Strong Leads: A Film Seminar for High School Girls is a four-part after-school seminar spotlighting films about and made by women. It is designed for 10th, 11th and 12th grade girls. A presentation of the Belcourt’s education and engagement program, Strong Leads will explore gender representation in cinema, in the Hollywood establishment, and in film discourse.
We’ll feature four films from a variety of genres and cultures—and follow with discussions and activities. Strong Leads sessions take place on Mondays, Apr 8-29 | 4:00-7:30pm.
Please note: Participation in Strong Leads is by application only, and space is limited. This seminar is offered at no cost to participants, but you must apply and be selected to attend. It is designed for students only and is meant to be taken in its entirety (no single sessions). Application deadline is Fri, Mar 22. Participants will be notified on Tue, Mar 26.
Strong Leads 2019: About the Films:
Mon, Apr 8 | HONEYTRAP (Dir. Rebecca Johnson, UK, 2014, 93min, NR)
Mon, Apr 15 | MUSTANG (Dir. Deniz Gamze Ergüve, Turkey, 2015, 94min, NR)
Mon, Apr 22 | DANCE, GIRL, DANCE (Dir. Dorothy Arzner, USA, 1940, 90min, NR)
Mon, Apr 29 | DAUGHTERS OF THE DUST (Dir. Julie Dash, USA, 1991, 112min, PG)
This series features high-quality films designed to spark conversation about important issues. Because of that, some films contain adult situations, profanity, drug/alcohol use, nudity, sexual situations, and violence.
Girlhood and gang culture in London’s Brixton neighborhood collide in this harrowing rite-of-passage drama as 15-year old Layla (Sula) contends with bullying at a new school by transforming herself inside and out. The teen's compulsive journey for love and acceptance soon becomes fatal in this cautionary tale based on headline news adapted by writer/director Rebecca Johnson.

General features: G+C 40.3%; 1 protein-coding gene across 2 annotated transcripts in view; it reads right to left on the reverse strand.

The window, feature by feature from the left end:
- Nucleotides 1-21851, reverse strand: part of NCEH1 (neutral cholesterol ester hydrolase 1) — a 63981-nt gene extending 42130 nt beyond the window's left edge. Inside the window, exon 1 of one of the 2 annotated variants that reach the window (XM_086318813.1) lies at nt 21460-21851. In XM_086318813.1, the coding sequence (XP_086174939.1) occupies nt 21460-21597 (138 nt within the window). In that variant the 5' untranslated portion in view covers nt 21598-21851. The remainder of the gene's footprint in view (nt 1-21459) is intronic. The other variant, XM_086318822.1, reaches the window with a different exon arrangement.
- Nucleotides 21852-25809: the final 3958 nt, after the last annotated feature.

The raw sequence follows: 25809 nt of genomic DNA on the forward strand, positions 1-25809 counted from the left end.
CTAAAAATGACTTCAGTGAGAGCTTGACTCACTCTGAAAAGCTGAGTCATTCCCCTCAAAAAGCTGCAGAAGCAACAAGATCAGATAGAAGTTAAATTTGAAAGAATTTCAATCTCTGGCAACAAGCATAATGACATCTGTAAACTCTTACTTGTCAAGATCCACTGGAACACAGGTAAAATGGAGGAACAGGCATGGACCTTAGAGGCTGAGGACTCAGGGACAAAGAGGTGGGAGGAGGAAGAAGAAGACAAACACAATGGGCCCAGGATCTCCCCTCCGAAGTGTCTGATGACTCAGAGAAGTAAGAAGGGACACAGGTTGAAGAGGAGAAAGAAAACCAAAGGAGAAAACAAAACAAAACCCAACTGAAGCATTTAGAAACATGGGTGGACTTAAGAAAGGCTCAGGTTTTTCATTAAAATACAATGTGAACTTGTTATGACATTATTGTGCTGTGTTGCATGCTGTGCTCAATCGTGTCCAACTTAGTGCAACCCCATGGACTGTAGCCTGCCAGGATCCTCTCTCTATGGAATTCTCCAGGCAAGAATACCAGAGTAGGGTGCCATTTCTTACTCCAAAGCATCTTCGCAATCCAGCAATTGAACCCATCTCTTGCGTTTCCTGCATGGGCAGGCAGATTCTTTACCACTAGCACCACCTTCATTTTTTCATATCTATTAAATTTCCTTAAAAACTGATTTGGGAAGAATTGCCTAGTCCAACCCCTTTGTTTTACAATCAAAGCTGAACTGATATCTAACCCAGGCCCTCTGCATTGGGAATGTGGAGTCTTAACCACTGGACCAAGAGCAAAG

The feature debut of Turkish filmmaker Deniz Gamze Ergüven is a sensitive and powerful portrait of sisterhood and burgeoning sexuality. Early summer in a village in northern Turkey, five free-spirited teenage sisters splash about on the beach with their male classmates. Though their games are merely innocent fun, a neighbor passes by and reports what she considers to be illicit behavior to the girls’ family. The family overreacts, removing all “instruments of corruption,” like cell phones and computers, and essentially imprisoning the girls, subjecting them to endless lessons in housework in preparation for them to become brides. As the eldest sisters are subjected to virginity tests and married off one by one, the younger sisters look on in fear—and resolve not to succumb to the same fate. Co-written by noted writer-director Alice Winocour (DISORDER)
DANCE, GIRL, DANCE
Ballet meets burlesque when two dancers, demure Maureen O'Hara and genius of “oomph” Lucille Ball, strive to preserve their integrity while making a living on their own terms. Through the career maneuvering of O'Hara and Ball, the film explores the boundaries of high and low art, the male audience's objectification of women, and the decisions facing women who put a career over love. Despite box office and critical failure, the film has been reconsidered as a feminist gem and was noted by the Library of Congress's National Film Registry as being "culturally, historically, or aesthetically significant” and a “meditation on the disparity between art and commerce." DANCE, GIRL, DANCE is the penultimate film by Dorothy Arzner—the first woman to direct a sound film, the only American female director working in the 1930s, and the inventor of the boom microphone.
DAUGHTERS OF THE DUST
At the dawn of the 20th century, a multi-generational family in the Gullah community on the Sea Islands off the coast of South Carolina—a community of former West African slaves who adopted many of their ancestors’ Yoruba traditions—struggle to maintain their cultural heritage and folklore while contemplating a migration to the mainland, even further from their roots. The first wide release by a black female filmmaker, DAUGHTERS OF THE DUST was met with wild critical acclaim and rapturous audience response when it initially opened in 1991. Casting a long legacy, it still resonates today, most recently as a major influence on Beyonce’s video album “Lemonade.” Restored (in conjunction with UCLA) for the first time with proper color grading overseen by cinematographer AJ Jafa, audiences will finally see the film exactly as Julie Dash intended.
Facilitated by Allison Inman, the Belcourt’s education and engagement director. The seminar will be held in the Belcourt’s second floor Jackson Education and Engagement Space and Manzler/Webb Screening Room.